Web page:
"If the public had known about this earlier, we could stop it, better protect our troops, and better use our taxpayer dollars to make our families safer," he said. "This should be a wake-up call to ensure more openness to strengthen our national defense." And Scott H. Amey, general counsel of the Project on Government Oversight, a nonpartisan government watchdog, told IPS, "If a taxpayer was able to support only 63 percent of their tax return, he or she would be brought to justice. In the case of Halliburton, however, the government continues to let it slide." The State Department’s report focused on Kellogg, Brown & Root (KBR), the Halliburton subsidiary contracted to repair Iraq’s southern oil fields.
The report does not provide details about what it calls "poor performance and excess spending," but it says that the American Embassy had issued a "Cure Notice," a threat to terminate the contract unless Kellogg, Brown & Root replaced some senior managers. It says the government remains dissatisfied.
As a consequence, one of KBR’s competitors, Parsons Corporation, has been asked "to execute some of the remaining work" in the south, originally meant for KBR.
KBR has previously been criticized for excess spending in its multibillion-dollar contract to provide logistical support for the military and in an earlier, $2.2 billion contract for oil repairs and fuel imports that was granted secretly as the Iraq invasion began. KBR won the contract to work on northern oil fields.
The Embassy has reallocated an additional $832 million in planned spending away from huge projects managed by U.S. companies toward smaller repairs using local businesses and the training of Iraqis to maintain power and water systems.
Halliburton has attributed its slow progress to attacks by insurgents, years of neglect, and lack of investment in the country’s oil facilities. The State Department report says Iraq’s oil output of 2.1 million barrels a day in February was lower than it was last fall.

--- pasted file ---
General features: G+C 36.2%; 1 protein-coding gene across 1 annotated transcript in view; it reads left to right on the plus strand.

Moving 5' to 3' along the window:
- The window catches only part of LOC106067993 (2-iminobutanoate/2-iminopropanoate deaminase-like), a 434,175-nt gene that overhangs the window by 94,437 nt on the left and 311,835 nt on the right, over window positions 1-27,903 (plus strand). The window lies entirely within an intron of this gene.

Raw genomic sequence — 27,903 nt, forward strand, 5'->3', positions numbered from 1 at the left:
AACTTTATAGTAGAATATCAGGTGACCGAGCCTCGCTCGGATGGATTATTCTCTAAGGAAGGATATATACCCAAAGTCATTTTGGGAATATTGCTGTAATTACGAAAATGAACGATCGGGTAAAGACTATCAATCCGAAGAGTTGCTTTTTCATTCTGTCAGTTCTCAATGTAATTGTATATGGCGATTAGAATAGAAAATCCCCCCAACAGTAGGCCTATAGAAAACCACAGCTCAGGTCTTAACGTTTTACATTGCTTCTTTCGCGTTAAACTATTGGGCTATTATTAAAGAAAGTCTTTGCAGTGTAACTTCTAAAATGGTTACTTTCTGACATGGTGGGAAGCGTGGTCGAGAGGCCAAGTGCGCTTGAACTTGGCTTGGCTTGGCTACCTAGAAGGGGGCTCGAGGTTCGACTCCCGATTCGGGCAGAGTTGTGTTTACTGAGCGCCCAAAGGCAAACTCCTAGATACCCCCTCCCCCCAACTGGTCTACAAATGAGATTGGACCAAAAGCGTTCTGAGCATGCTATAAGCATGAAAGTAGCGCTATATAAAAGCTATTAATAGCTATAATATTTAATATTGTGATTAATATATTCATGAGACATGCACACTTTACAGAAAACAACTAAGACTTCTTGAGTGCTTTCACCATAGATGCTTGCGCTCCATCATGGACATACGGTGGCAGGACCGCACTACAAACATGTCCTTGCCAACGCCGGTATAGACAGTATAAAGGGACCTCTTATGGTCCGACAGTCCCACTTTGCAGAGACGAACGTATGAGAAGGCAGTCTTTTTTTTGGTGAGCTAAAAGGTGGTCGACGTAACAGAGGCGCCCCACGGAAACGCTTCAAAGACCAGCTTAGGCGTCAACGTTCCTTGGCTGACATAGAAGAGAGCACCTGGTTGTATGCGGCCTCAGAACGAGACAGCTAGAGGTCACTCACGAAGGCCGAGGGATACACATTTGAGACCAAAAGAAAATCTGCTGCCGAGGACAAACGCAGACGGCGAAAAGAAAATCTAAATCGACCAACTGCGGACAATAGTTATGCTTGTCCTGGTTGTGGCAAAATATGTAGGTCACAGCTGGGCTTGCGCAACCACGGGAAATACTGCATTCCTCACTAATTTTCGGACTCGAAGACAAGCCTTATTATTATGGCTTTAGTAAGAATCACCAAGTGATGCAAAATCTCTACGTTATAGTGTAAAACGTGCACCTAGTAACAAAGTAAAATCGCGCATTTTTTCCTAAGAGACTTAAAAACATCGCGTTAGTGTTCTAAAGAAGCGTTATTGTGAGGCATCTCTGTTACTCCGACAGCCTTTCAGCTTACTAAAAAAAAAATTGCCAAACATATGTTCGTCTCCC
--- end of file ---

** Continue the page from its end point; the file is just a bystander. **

Halliburton of which Vice President Dick Cheney was formerly chief executive officer is the largest single contractor in Iraq. The Pentagon has already awarded the company contracts worth up to $18 billion for its work in the country. Many of them were no-bid contracts that drew widespread criticism on Capitol Hill and in the press.
The company says it performed well under difficult circumstances in the aftermath of the invasion of Iraq and that cost disputes "are part of the normal contracting process." But former Halliburton employees have alleged intentional and systemic waste.
Lower-than-expected oil exports are exacerbating the Iraqi government’s budget deficit, which the report estimates could reach $5 billion this year. A quarterly update on Iraqi reconstruction was delivered to Congress last week.
A former Halliburton employee, Marie deYoung, audited accounts for Halliburton subsidiary KBR. She claims there was no effort to hold down costs because all costs were passed on directly to taxpayers. She repeatedly complained to superiors of waste and fraud.
The company’s response, according to deYoung was: "We can be as dumb and stupid as we want in the first year of a war, nobody’s going to care."
The former Army chaplain produced documents detailing alleged waste even on routine services: $50,000 a month for soda, at $45 a case; $1 million a month to clean clothes or $100 for each 15-pound bag of laundry.
"That money could have been used to take care of soldiers," she said.
Another former employee, Mike West, says he was paid $82,000 a year to be a labor foreman in Iraq, but never had any laborers to supervise. "They said just log 12 hours a day and walk around and look busy," he said.